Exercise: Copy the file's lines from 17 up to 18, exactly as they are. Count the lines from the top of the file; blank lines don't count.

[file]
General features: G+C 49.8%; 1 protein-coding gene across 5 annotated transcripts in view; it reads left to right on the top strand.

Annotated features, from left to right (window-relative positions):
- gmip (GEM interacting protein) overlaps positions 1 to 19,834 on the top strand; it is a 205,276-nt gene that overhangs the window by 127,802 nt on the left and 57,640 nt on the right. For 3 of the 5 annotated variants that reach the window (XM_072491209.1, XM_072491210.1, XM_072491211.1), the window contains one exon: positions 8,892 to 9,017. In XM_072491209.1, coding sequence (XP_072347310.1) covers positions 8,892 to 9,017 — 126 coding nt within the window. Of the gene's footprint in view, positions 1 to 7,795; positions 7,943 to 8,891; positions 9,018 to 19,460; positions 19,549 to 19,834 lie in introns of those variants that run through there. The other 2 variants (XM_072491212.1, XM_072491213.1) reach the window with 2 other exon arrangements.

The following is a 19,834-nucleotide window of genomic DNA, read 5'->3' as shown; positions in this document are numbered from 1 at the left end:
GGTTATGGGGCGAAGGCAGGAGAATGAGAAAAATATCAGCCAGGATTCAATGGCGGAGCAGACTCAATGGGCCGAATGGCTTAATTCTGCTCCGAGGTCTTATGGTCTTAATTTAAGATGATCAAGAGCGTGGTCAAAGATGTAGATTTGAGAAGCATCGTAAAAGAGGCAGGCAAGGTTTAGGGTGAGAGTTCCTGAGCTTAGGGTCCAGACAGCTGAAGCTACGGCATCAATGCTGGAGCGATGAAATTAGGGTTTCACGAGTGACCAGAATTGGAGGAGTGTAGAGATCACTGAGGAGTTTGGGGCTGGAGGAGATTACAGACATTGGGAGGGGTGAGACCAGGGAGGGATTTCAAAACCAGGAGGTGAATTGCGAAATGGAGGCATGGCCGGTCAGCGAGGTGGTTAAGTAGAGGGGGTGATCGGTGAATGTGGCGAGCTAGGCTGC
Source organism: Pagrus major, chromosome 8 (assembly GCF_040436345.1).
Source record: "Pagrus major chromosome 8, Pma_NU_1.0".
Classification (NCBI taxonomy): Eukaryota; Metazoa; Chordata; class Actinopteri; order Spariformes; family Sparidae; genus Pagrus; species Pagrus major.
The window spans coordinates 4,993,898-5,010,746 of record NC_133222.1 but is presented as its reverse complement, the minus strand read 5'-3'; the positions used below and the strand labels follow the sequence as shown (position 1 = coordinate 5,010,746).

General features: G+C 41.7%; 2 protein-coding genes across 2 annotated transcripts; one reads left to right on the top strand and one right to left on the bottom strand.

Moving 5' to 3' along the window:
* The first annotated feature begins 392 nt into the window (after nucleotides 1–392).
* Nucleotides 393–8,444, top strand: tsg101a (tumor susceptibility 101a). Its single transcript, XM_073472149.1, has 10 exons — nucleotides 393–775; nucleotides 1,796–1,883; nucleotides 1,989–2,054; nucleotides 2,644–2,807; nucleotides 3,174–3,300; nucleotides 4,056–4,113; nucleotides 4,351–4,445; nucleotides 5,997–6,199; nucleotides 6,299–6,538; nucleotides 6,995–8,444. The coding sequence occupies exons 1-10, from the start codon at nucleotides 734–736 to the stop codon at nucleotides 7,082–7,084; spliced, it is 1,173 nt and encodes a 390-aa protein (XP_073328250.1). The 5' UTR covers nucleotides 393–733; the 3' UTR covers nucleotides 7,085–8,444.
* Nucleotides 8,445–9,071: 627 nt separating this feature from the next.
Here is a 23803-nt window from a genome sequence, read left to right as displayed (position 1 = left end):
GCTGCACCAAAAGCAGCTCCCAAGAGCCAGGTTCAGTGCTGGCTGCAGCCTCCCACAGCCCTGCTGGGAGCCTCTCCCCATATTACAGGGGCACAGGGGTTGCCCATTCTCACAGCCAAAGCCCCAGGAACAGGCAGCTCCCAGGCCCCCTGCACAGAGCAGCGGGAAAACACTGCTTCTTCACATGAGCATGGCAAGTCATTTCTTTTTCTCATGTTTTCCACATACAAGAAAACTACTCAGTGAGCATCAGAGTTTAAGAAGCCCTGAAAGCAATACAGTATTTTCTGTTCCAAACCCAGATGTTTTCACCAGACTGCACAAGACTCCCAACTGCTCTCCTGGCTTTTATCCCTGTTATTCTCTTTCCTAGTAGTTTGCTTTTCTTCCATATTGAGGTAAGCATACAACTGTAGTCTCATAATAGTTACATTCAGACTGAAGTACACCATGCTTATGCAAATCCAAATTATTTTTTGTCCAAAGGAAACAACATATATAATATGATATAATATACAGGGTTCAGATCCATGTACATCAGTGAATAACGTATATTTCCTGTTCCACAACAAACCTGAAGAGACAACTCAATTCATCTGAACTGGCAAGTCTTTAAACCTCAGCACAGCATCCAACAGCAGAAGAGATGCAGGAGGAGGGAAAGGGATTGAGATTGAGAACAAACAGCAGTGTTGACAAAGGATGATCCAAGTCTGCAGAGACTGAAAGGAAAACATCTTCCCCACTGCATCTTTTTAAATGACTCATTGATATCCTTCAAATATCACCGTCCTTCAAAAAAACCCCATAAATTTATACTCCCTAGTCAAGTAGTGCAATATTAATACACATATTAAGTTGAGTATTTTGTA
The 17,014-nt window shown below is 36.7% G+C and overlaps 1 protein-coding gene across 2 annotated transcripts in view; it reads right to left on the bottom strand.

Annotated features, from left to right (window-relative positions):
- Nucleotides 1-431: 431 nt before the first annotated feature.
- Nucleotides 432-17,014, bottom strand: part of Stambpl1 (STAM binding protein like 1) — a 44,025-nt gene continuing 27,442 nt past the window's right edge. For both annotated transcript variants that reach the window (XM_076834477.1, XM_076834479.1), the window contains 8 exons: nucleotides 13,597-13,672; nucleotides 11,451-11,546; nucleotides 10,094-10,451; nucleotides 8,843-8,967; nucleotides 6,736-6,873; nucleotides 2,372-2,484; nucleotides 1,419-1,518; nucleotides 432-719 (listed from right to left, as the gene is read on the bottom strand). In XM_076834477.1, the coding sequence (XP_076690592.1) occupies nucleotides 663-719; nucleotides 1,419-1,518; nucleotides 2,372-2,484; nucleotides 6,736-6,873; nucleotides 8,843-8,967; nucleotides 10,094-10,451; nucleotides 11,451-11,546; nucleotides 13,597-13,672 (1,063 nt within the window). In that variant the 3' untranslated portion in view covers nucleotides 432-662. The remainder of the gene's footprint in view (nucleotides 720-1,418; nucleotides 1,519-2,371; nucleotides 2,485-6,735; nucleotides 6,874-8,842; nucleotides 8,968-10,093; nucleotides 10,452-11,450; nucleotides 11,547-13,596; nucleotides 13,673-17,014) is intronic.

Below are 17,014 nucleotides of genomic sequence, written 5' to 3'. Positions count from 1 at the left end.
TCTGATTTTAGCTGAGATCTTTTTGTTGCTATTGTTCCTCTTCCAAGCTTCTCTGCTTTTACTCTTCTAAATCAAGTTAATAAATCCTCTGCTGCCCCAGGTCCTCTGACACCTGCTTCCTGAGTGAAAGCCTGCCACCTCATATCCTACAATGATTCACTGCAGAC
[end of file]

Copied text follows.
The 17,014-nt window shown below is 36.7% G+C and overlaps 1 protein-coding gene across 2 annotated transcripts in view; it reads right to left on the bottom strand.

Annotated features, from left to right (window-relative positions):